Could this city lead the way with a carbon tax? And do we need a new jail?

Sup. John Avalos wants to pay for tree maintenance with a carbon tax
Sup. John Avalos wants to pay for tree maintenance with a carbon tax

By Tim Redmond

NOVEMBER 30, 2015 – I was on the road over the holiday, and doing what I always do on the road, which is listen to NPR, and I heard a great interview with James Hansen, the NASA climate scientists who first raised the alarm about global climate change.

He talked a bit about what it was like to say that humans were frying the planet back in the 1980s, when the whole idea seemed heretical, but mostly he talked about the Paris summit, and the utter failure of anyone leading any major country to talk about the only viable solutions that could prevent catastrophic sea-level rise.

The (conservative) economists who worry about the impacts of rapid reductions in the use of fossil fuels ought to be worried about something else, he noted: Many of the world’s biggest and most important cities are going to be underwater in 30 years if things don’t change quickly. That will have a much greater impact on the global GDP (and the profits of big corporations) than a modest reduction in emissions.

Hansen’s predictions have been largely accurate in the past, and now he’s talking about things like 10-20 meter rises in sea level, which would pretty much inundate New York, London, Washington DC, Miami, Beijing … the list goes on. I am going to need a boat to get from Bernal Hill to Twin Peaks.

This is real.

And, he said, there’s a simple way to turn it around: A direct tax on carbon, levied at the wellhead or the mine or the docks where it’s imported. Let the money go directly to the people, in the form of dividends – that way, the working-class folks who see gas prices go up will have the cash to offset those prices. In fact, he said, the studies he’s seen show that most people in the US (and presumable other industrialized countries) will be better off after the tax-and-dividend plan, the only exception being the very rich. So it would have a progressive economic impact.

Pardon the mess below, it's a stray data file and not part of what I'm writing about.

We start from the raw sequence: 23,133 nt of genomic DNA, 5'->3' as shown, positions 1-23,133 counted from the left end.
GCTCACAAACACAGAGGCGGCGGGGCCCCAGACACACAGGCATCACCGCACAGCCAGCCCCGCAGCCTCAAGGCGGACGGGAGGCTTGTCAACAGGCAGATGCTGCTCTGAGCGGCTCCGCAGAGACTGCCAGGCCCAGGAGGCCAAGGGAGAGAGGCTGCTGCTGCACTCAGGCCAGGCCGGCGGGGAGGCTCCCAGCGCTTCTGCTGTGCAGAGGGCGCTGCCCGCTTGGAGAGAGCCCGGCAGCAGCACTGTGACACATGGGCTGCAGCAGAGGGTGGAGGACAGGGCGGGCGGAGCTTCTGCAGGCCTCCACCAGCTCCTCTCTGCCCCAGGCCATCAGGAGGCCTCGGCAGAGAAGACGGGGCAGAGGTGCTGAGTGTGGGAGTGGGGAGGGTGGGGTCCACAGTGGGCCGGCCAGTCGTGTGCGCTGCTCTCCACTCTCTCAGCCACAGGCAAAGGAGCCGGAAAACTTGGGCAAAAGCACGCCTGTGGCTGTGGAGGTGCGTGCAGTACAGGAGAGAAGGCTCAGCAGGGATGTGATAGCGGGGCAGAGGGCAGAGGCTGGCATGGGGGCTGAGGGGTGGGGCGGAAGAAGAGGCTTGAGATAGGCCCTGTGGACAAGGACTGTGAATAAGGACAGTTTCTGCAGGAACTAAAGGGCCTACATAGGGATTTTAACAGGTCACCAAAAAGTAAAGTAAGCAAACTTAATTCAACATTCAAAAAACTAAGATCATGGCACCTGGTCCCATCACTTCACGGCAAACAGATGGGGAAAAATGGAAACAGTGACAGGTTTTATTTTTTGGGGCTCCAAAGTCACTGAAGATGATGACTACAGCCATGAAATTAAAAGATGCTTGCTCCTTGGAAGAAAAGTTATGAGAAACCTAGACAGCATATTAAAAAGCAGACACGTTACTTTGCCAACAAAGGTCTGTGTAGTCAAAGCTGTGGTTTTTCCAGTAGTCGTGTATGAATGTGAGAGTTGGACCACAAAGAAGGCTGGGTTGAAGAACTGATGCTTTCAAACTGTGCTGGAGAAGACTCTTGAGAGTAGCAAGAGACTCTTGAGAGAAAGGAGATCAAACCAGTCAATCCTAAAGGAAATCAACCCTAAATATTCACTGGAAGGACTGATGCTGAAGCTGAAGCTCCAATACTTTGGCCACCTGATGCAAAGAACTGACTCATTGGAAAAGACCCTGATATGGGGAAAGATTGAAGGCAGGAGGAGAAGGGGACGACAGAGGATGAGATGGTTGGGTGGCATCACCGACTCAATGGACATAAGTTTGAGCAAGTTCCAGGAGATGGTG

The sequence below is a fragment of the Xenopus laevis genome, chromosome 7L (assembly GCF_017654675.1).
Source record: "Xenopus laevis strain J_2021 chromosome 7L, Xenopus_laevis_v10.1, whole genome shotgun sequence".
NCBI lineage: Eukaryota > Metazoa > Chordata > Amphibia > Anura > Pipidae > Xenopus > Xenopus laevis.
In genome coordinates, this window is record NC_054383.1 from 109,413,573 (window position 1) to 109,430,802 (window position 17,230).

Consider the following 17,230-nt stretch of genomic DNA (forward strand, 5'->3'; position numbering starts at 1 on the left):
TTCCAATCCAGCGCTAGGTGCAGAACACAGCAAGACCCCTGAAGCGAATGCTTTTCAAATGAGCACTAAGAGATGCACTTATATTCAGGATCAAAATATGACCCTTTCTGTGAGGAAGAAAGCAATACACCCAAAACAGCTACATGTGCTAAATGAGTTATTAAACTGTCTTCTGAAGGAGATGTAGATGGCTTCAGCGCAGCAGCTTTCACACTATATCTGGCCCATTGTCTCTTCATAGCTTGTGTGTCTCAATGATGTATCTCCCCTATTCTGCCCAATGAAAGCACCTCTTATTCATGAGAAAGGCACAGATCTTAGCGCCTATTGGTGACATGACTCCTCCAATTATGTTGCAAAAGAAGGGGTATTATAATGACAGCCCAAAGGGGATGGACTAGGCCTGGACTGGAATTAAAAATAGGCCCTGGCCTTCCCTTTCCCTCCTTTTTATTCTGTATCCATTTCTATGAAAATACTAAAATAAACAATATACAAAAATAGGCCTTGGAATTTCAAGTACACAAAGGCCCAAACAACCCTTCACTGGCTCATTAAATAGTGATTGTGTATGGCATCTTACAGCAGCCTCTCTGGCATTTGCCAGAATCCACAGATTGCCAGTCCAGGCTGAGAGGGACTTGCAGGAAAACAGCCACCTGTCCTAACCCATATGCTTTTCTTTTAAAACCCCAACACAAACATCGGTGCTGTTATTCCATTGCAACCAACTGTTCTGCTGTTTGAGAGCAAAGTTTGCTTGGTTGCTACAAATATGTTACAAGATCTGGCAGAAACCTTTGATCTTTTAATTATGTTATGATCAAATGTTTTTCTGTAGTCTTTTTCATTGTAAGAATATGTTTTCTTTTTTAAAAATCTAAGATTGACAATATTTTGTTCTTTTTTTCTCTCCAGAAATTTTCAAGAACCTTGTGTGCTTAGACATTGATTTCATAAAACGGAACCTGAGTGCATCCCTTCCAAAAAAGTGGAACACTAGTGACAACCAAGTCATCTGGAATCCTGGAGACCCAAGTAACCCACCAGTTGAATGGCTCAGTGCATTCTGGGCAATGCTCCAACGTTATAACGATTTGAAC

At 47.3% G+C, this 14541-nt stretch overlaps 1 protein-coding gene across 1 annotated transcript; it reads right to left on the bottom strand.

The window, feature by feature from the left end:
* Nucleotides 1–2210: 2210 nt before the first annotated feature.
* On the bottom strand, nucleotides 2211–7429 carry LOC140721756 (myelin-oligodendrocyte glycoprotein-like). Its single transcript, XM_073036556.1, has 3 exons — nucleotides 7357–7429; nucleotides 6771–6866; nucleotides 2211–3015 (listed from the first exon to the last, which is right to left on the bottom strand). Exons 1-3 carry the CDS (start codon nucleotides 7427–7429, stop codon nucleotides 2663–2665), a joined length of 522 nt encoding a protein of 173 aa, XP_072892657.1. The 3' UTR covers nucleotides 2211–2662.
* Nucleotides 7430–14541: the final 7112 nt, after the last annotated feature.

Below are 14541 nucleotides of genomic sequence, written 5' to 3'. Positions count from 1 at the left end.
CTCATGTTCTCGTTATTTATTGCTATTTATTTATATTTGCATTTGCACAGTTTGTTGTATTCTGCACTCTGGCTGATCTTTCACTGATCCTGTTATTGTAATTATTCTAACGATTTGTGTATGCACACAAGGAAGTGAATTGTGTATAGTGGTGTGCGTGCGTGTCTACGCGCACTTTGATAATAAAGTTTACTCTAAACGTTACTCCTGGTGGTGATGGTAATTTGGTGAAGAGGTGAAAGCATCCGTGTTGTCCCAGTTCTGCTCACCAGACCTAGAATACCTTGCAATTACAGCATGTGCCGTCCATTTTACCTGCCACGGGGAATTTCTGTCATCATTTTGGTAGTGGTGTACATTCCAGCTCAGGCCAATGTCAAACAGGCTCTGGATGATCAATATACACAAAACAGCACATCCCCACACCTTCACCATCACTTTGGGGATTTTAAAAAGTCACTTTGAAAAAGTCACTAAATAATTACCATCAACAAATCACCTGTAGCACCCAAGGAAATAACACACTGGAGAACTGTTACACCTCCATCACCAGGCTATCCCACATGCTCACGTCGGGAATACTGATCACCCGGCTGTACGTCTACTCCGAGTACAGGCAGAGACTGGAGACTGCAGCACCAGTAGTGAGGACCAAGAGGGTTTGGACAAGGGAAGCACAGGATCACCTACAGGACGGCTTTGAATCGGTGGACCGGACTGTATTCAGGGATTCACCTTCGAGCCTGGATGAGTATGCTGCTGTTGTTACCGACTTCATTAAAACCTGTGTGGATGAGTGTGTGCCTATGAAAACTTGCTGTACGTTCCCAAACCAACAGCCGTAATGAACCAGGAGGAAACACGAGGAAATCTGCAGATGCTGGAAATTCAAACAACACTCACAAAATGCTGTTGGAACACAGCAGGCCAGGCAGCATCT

The serious environmental and economic analysts looking at the Paris talks say that the world needs to adopt a “carbon budget” – that is, we should all agree that there’s a finite amount of additional carbon that can be absorbed in the atmosphere, and then discuss how to divide up that allocation.

As the NY Times puts it,

The group [of UN scientists] calculated a budget that can be thought of as something like — to use another food metaphor — a carbon pie, with the central question being: How can it be carved up fairly?

The problem is that about two-thirds of the pie has already been eaten by a handful of rich countries, plus China. At current rates, the remainder of it will be gone in 30 years or less. Many poor countries are crowding around the table, pleading for a sliver, but the big emitting countries insist on laying claim to most of the rest of the pie.

You see the political problem.

But Hansen’s solution would use the market to address the allocation: People who want to fly around in private jets pay a high, and gradually increasing, tax for their carbon use, and that goes to subsidize everyone else who is trying to figure out how to pay for the shift to renewables.

There is absolutely zero chance this will pass today’s Republican Congress. But there’s a pretty decent chance that a small-scale, experimental version could be adopted in San Francisco.

Sup. John Avalos has proposed a local version of a carbon tax – to pay to resolve one of those issues that makes everyone who owns a home in San Francisco mad at City Hall.

See, the city has been slowly moving to make property owners take responsibility for street trees. If you own a building in SF, you already have to maintain the sidewalk in front of it (the city owns the sidewalk, but you own the cracks.) Now, block by block, the city is transferring responsibility for the trees, too.

That means homeowners are taking on additional costs – they will have to trim the trees to keep the branches from falling in the street, and repair the damage that the roots do to the sidewalk, curbs, and potentially streets.

I am generally not one to sympathize with the plight of the poor SF property owner. I am one of them, and frankly, we have it pretty good: The value of our investment rises almost by the hour, and our property taxes are way too low and never go up. If you own rental property, you’re doing even better.

So I can live with the tree transfer. But there’s no way to avoid the fact that it’s pissing people off in the neighborhoods.

Sup. Scott Wiener wants to pass a parcel tax of $30 a year to pay for the city to take over all of the city’s trees. Okay, sure: Parcel taxes aren’t perfect (the Bank of America Building gets assessed the same $30 per parcel as I do) but whatever – as long as landlords can’t pass it on to tenants, I can deal.

But Avalos has a much better idea: Pay to maintain and expand the local tree canopy (which is way smaller than what many other cities have) with a tax on carbon.